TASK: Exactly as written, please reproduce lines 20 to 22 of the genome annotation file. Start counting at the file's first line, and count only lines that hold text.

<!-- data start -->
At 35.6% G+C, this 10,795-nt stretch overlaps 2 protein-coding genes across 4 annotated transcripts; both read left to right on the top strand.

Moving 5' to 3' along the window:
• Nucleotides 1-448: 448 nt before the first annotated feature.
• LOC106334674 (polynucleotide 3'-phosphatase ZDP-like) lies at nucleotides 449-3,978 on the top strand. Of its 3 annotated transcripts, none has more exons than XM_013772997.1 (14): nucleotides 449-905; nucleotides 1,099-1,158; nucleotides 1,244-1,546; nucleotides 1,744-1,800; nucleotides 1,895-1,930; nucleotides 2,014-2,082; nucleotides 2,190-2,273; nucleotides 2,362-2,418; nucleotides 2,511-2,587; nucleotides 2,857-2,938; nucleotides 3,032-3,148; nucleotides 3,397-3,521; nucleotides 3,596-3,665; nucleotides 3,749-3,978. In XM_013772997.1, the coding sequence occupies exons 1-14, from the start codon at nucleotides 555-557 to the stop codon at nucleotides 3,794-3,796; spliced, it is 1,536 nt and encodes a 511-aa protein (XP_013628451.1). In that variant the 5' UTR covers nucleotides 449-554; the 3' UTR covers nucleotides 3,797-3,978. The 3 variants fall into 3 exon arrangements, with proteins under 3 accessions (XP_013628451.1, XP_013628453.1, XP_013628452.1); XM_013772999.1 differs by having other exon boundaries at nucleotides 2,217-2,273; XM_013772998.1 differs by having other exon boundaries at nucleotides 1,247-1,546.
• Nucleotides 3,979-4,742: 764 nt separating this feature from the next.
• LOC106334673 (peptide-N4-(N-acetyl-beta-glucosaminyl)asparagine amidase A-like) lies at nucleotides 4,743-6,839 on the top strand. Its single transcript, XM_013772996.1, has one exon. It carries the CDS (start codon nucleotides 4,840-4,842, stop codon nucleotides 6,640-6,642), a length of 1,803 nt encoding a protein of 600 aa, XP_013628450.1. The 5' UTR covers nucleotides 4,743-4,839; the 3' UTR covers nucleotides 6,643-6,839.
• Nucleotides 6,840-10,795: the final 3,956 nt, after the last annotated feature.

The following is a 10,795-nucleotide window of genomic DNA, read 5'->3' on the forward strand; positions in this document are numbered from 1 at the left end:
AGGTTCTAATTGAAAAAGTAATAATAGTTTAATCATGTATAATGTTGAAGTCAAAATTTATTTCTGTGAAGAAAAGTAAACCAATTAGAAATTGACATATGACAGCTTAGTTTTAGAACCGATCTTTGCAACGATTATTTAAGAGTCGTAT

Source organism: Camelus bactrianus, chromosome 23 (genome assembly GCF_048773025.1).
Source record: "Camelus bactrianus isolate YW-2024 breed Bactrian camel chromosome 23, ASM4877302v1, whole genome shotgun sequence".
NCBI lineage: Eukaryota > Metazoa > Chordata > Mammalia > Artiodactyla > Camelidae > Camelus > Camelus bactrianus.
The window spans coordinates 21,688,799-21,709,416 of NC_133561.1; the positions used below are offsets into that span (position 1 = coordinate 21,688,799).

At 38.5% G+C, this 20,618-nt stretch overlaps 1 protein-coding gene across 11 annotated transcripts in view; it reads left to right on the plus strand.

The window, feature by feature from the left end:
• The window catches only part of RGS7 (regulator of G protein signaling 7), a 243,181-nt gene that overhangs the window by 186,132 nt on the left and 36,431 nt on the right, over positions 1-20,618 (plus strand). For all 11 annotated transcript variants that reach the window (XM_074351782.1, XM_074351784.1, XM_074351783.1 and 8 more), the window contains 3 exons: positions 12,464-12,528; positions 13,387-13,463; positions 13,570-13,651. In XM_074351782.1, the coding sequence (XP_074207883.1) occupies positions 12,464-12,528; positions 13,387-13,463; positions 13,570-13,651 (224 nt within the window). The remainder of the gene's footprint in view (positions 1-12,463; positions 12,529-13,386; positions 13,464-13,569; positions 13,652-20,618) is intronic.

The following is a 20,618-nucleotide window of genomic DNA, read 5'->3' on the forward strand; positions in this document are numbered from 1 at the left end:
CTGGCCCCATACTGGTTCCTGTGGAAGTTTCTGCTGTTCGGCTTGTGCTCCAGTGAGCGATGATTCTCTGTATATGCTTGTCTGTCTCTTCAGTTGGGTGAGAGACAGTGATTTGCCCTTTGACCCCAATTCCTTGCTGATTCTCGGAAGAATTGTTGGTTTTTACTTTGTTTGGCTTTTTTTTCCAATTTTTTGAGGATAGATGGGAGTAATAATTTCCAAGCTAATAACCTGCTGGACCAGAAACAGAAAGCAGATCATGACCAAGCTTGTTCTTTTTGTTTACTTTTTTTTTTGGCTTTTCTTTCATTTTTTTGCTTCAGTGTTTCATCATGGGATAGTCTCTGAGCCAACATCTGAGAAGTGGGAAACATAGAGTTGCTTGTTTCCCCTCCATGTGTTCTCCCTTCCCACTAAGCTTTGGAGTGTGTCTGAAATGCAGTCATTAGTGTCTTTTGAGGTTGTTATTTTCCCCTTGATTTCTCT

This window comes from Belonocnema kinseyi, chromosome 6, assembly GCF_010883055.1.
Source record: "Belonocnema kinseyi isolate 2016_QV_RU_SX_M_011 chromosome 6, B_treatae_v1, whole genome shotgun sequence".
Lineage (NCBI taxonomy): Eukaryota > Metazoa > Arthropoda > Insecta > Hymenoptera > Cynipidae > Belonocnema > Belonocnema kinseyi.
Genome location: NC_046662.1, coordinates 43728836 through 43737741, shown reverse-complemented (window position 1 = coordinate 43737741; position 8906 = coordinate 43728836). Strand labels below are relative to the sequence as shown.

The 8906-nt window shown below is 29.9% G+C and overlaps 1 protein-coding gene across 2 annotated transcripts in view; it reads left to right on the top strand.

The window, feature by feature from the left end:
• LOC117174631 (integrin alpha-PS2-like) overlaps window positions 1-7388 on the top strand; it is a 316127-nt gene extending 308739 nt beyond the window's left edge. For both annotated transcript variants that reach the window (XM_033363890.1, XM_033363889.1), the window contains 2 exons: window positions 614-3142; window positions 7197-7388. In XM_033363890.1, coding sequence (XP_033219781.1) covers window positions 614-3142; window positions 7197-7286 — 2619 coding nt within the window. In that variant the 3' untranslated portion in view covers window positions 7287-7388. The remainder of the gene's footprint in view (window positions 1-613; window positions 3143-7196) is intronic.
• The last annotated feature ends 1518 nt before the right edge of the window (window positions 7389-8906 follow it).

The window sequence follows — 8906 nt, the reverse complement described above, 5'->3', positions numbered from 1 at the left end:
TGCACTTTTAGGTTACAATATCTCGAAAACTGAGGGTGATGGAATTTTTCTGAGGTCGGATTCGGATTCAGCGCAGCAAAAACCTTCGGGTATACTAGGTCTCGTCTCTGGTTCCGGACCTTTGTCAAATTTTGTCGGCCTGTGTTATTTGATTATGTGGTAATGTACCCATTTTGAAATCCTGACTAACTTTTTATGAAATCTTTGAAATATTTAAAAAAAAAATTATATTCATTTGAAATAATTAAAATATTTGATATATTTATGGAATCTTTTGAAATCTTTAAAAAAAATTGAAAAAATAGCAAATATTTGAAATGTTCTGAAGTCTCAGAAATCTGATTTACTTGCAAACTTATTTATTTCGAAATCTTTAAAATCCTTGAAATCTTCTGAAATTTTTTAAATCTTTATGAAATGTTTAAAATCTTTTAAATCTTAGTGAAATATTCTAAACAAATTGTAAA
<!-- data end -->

Source record: "Belonocnema kinseyi isolate 2016_QV_RU_SX_M_011 chromosome 6, B_treatae_v1, whole genome shotgun sequence".
Lineage (NCBI taxonomy): Eukaryota > Metazoa > Arthropoda > Insecta > Hymenoptera > Cynipidae > Belonocnema > Belonocnema kinseyi.
Genome location: NC_046662.1, coordinates 43728836 through 43737741, shown reverse-complemented (window position 1 = coordinate 43737741; position 8906 = coordinate 43728836). Strand labels below are relative to the sequence as shown.